What Would 8 Degrees of Warming Look Like?
If emissions go unchecked, heat waves and damaging superstorms could displace millions of people.
If greenhouse-gas emissions continue at their current rate, according to some estimates, average global temperatures could rise by as much as 8 degrees Fahrenheit by the end of this century.
What would it be like to live in a world that warm?
It's hard to say for sure, experts say, given the many uncertainties about how complex climate dynamics will play out. But the likelihood is high for a rising incidence of a variety of disasters – including deadly heat waves and damaging superstorms that would periodically flood coastal cities and low-lying regions, potentially displacing millions of people.
As the consequences of massive global warming reverberated through ecosystems and societies, other possible outcomes include higher rates of disease, a rising swell of environmental refugees, extensive crop failure and widespread species extinctions.
With talks ongoing among global leaders in Paris this week, the pressure of such a catastrophic future offers hope that better policies and technological advancements will slow the rate of warming, helping to avert at least some of the potential catastrophe.
"The idea of an 8-degree warmer world and what that would mean is just unfathomable to me. It would just be so horrible," says Richard Seager, a climate scientist at the Lamont Doherty Earth Observatory of Columbia University in Palisades, N.Y. "I really hope we don't get there. And I would remain relatively confident that we will avoid that."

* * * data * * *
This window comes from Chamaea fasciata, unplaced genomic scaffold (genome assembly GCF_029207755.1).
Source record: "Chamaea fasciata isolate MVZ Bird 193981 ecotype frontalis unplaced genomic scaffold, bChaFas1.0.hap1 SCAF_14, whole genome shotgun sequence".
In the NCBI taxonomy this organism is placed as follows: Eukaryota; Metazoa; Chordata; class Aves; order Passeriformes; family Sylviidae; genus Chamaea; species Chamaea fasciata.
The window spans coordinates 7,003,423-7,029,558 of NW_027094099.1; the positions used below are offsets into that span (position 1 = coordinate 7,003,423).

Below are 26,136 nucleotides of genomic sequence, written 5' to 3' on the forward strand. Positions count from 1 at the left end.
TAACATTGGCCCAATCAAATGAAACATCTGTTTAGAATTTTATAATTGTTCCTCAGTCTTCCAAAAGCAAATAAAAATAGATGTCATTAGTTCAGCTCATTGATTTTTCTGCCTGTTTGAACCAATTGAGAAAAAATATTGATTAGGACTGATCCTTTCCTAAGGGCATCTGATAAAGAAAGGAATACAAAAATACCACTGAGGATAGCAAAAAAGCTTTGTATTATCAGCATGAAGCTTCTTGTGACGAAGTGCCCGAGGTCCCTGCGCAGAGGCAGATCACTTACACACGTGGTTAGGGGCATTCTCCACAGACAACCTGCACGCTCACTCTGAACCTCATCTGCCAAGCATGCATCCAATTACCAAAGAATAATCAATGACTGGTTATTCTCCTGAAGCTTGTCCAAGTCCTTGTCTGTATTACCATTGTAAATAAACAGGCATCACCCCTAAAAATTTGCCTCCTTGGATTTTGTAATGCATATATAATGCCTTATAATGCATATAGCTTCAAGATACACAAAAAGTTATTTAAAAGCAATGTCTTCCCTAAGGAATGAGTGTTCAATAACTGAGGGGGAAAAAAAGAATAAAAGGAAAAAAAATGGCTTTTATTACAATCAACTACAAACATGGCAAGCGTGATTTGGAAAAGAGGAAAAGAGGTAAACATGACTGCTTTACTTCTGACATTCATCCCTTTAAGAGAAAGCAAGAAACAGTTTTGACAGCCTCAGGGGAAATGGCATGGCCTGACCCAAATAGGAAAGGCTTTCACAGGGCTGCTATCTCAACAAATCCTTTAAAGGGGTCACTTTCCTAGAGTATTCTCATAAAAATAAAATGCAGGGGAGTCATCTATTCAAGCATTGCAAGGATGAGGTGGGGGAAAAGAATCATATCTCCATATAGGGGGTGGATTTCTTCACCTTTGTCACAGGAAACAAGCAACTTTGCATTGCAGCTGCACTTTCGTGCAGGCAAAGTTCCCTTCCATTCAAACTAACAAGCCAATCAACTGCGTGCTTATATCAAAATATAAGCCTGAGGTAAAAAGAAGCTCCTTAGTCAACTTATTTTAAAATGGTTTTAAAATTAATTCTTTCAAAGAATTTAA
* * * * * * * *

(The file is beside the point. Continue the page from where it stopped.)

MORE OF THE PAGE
The focus of some of the most intense climate-change speculation -- and the source of some of the biggest debate -- is the relationship between warming-induced melting of Arctic ice and rising sea levels. It's a complicated process that has evaded attention until recently, Seager says, so there are still many uncertainties.
But the worst-case scenario isn't pretty. In a controversial new paper that is still undergoing peer review, an international group of scientists theorized that even just 2°C (about 4°F) of warming above preindustrial levels would lead to rapid melting in Greenland and Antarctica, leading to a dangerous rise in sea levels and an increasing number of powerful storms.
Some scientists have already warned that the 2°C mark is a tipping point beyond which the Earth won't be able to recover. By then, the Greenland ice sheet will be melting at a rate that cannot be stopped, argued Mark Lynas in his 2008 book "Six Degrees: Our Future on a Hotter Planet."
Rising seas don't necessarily cause problems on a daily basis, at least not at first. Instead, problems occur when powerful storms coincide with high tides in full seas, says Kevin Trenberth, a climate scientist at the National Center for Atmospheric Research in Boulder, Colo. That combination ups the chances for disasters like Hurricane Katrina in 2005, Superstorm Sandy in 2012, and Super Typhoon Haiyan in 2013. During some such events, subways flood. Homes topple. Cities crumble. Thousands die.
"If you imagine someone on the beach and the sea level slowly rises to his toes, then his ankles, then his knees -- that's not how it works," Trenberth says. Instead, the devastation is periodic, scattered and unpredictable. "It's not the same community time after time."
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In the United States, areas most at risk include Miami, New York, New Orleans, Boston and Tampa, according to a 2013 analysis published in Nature Climate Change. Even more imperiled are low-lying coastal regions in the highly populated developing world. Places like Bangladesh and many Pacific islands lack infrastructure and resources to protect themselves.